History Museum highlights legacy of Chinese who studied abroad
Boundless Learning: Foreign-educated Students of Modern China, an exhibition about Chinese students who studied abroad and their contributions to the modernisation of China, will run from tomorrow (November 5) until February 9, 2004 at the Hong Kong Museum of History.
The exhibition begins with the story of Yung Wing, who departed for America in 1847, and continues all the way to the establishment of the People's Republic of China in 1949. Also examined are the achievements of some Hong Kong celebrities after they returned from studies overseas, illustrating the solid foundation which they helped to lay for the growth of China and Hong Kong.
As a country of profound civilisation, China for centuries attracted many foreign students. The trend was reversed after the mid-19th century when China, suffering repeated military defeats, recognised that to be strong, it had to send students abroad to acquire knowledge.
This development was closely related to the belief that if the Chinese could learn science, technology and Western culture, they could transform China into a developed country. Yung Wing, a prominent advocate of foreign education; Li Hongzhang and Zuo Zongtang, the leaders of the Self-strengthening Movement; and people who experienced China's defeat by Japan in 1894, the signing of the Treaty of Shimonoseki the year after, and the May Fourth Movement, were deeply affected by this conviction; they acted on it by studying abroad themselves or helping others to do so.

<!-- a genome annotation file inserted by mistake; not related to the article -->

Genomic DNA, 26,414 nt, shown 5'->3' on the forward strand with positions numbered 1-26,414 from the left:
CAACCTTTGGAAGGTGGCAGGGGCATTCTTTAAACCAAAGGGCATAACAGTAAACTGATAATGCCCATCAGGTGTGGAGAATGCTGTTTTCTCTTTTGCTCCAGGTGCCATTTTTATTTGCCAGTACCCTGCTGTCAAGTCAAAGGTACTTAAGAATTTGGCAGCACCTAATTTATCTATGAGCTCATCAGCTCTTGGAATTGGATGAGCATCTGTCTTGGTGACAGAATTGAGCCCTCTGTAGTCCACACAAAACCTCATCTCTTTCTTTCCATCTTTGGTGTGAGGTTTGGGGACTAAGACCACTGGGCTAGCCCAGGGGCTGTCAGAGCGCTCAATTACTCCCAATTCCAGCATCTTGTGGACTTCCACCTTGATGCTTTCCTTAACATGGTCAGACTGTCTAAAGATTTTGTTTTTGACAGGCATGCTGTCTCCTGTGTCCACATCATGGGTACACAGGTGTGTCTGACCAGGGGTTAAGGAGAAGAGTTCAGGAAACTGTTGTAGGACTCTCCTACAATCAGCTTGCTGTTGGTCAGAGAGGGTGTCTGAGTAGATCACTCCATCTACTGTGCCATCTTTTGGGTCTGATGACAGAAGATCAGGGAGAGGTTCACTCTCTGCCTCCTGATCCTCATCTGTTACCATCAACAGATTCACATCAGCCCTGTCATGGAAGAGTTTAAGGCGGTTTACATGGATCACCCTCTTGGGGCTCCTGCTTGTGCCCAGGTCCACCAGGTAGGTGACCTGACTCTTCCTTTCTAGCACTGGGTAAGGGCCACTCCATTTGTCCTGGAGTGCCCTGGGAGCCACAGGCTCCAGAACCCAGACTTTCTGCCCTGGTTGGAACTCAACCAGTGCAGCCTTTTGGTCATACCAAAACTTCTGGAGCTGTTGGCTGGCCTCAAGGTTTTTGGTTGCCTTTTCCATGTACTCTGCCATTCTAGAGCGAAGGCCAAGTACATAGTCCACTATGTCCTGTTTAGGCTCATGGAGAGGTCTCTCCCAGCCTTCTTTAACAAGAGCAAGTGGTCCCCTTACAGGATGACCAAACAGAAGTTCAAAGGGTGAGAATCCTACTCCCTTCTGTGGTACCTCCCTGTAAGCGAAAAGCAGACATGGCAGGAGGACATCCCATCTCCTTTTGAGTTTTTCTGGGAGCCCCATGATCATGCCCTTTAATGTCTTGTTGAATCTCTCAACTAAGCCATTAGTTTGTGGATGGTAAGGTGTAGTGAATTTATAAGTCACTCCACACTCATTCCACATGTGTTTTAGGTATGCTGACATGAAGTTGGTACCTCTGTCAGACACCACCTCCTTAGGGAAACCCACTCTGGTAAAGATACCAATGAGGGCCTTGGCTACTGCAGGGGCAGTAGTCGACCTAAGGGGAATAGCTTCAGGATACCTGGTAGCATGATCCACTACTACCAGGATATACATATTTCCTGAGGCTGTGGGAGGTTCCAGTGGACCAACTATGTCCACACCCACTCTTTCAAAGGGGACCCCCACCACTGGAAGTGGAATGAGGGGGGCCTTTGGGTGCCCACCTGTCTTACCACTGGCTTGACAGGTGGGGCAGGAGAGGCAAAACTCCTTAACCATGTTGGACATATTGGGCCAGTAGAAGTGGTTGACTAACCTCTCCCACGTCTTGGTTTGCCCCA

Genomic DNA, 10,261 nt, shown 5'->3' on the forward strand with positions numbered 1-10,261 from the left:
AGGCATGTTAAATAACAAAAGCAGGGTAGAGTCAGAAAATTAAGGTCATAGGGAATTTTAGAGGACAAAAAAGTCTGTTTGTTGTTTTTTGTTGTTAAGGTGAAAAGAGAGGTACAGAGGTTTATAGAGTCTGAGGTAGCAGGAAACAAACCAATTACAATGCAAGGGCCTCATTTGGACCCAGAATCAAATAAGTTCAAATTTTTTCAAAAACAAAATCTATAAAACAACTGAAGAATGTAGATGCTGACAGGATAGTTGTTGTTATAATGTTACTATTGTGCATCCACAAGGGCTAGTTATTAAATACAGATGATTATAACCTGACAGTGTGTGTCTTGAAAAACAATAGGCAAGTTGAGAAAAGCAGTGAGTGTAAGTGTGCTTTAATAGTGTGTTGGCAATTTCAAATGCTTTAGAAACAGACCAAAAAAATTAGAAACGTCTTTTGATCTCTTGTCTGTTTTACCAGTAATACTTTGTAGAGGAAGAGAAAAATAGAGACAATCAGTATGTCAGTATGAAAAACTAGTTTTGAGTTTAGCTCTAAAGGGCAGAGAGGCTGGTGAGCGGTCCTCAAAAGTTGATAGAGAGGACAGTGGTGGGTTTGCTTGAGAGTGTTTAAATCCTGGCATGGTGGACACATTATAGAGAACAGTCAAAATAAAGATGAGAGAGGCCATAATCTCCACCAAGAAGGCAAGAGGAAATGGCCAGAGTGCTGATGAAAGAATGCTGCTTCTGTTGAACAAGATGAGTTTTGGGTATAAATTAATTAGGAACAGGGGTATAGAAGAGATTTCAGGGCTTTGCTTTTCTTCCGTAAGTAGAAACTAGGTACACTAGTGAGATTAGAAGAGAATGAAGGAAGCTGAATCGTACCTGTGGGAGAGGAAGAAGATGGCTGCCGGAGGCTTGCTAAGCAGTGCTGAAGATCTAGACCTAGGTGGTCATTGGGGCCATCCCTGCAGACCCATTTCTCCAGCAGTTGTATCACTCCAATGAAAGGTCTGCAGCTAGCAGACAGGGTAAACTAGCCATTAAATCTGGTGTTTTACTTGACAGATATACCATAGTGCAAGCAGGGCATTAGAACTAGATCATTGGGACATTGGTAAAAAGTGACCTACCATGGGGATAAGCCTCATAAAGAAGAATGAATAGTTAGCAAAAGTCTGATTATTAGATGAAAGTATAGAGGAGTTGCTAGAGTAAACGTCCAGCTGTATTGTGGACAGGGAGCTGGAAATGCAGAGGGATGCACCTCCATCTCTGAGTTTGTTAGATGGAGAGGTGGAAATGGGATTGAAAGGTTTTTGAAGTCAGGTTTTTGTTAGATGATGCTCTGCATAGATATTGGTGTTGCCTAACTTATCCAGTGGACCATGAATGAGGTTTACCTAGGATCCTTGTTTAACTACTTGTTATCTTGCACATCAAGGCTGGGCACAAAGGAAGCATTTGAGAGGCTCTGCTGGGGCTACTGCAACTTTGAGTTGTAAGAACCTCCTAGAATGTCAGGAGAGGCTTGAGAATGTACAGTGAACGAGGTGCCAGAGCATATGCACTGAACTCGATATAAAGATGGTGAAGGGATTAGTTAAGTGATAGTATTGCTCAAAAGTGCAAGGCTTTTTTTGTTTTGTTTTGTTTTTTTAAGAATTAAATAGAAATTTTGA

Speaking at the opening ceremony today (November 4), the Deputy Director (Culture) of Leisure and Cultural Services, Ms Choi Suk-kuen, noted that foreign education had enriched the knowledge and enhanced the status of students.
"They made remarkable achievements which shaped their own destiny as well as that of modern China, making her one of the world's powerful nations," said Ms Choi.
Some 250 exhibits will give visitors an insight into the lives and thinking of foreign-educated students. They include correspondence, manuscripts of assignments, photo albums, diaries, clothing, academic certificates and graduation albums.
The seven topics of the exhibition are The Earliest Foreign-educated Chinese, Period of the Self-strengthening Movement, Japan Fever, Revival of Interest in Europe and America, Impact of the New Culture Movement, the Nationalist Government, and the Foreign-educated Elite of Modern Hong Kong.
The careers of prominent and successful figures such as Yung Wing, Jeme Tien Yow, Lu Xun, Hu Shi, Xu Zhimo, Zhou Enlai, Zhu Zhiqing, Qian Zongshu, Xu Beihong, Yang Chen Ning and Chow Shouson are examined.
The exhibition is jointly presented by the Leisure and Cultural Services Department and the National Museum of China, and organised by the Museum of History.
The Museum of History is located at 100 Chatham Road South, Tsim Sha Tsui, Kowloon. It is open from 10am to 6pm from Monday to Saturday and from 10am to 7pm on Sundays and public holidays. It is closed on Tuesdays (except public holidays).
Admission to "Boundless Learning: Foreign-educated Students of Modern China" is $10, with a half-price concession for full-time students, people with disabilities and senior citizens aged 60 or above. There is no free admission on Wednesdays.
For further information, please visit the Museum of History's website at http://hk.history.museum
. For enquiries, please call 2724 9042.
Ends/Tuesday, November 4, 2003